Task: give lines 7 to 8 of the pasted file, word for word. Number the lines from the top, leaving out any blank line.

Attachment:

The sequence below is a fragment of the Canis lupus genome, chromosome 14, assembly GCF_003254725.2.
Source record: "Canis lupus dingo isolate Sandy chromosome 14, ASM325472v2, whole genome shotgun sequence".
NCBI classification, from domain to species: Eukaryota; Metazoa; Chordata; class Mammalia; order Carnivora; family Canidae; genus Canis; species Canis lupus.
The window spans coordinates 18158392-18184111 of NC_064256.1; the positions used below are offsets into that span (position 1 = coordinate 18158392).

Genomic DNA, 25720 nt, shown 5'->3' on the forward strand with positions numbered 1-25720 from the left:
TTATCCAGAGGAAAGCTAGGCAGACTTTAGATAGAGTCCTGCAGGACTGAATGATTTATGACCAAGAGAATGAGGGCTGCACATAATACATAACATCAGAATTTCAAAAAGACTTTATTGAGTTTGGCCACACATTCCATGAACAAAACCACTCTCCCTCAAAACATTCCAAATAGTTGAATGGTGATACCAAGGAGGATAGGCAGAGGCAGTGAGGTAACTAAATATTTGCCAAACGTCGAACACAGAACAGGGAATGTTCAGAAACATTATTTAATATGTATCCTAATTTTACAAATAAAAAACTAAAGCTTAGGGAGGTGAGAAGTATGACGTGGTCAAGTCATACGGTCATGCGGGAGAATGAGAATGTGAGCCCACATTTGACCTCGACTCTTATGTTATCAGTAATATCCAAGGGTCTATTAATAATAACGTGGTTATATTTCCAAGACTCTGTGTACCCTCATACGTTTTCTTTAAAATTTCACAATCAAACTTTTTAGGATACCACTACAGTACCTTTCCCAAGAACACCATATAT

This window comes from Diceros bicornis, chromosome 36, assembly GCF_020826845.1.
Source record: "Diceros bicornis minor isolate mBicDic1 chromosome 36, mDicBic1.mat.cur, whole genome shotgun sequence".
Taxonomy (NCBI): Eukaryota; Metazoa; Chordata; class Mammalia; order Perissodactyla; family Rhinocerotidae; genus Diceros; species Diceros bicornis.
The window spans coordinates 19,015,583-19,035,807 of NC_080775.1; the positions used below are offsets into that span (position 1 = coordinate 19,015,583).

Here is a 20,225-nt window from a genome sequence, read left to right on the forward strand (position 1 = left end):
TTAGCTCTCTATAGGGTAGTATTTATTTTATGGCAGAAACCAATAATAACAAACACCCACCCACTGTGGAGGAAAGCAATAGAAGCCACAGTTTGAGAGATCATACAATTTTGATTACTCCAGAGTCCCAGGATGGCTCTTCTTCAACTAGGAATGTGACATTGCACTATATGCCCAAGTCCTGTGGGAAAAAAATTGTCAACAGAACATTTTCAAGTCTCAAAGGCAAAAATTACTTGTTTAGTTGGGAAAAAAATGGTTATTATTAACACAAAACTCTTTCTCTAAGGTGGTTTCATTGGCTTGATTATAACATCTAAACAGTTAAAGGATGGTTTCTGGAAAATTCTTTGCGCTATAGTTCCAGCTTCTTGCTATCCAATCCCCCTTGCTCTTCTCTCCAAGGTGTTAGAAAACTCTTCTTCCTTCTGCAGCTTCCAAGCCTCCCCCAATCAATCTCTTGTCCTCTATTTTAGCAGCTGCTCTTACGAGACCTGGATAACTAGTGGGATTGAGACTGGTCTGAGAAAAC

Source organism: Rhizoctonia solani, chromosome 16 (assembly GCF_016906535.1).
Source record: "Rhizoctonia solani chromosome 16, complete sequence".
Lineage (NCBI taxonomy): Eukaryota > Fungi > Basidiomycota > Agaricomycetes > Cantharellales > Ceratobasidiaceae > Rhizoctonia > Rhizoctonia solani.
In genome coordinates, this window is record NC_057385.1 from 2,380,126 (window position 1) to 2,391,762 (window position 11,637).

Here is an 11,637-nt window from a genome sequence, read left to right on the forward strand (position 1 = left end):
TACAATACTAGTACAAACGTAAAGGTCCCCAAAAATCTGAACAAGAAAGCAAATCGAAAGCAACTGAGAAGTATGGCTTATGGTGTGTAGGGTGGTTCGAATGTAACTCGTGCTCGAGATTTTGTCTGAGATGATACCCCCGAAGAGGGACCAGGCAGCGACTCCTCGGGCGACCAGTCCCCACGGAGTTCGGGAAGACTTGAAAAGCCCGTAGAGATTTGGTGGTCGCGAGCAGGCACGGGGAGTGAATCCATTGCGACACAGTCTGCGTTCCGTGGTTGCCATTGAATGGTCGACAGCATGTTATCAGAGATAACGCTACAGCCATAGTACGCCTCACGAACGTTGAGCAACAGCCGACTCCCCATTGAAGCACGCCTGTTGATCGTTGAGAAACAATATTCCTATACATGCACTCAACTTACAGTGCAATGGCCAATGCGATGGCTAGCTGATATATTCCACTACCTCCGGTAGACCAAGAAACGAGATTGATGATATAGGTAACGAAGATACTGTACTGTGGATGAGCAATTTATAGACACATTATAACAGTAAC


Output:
This window comes from Diceros bicornis, chromosome 36, assembly GCF_020826845.1.
Source record: "Diceros bicornis minor isolate mBicDic1 chromosome 36, mDicBic1.mat.cur, whole genome shotgun sequence".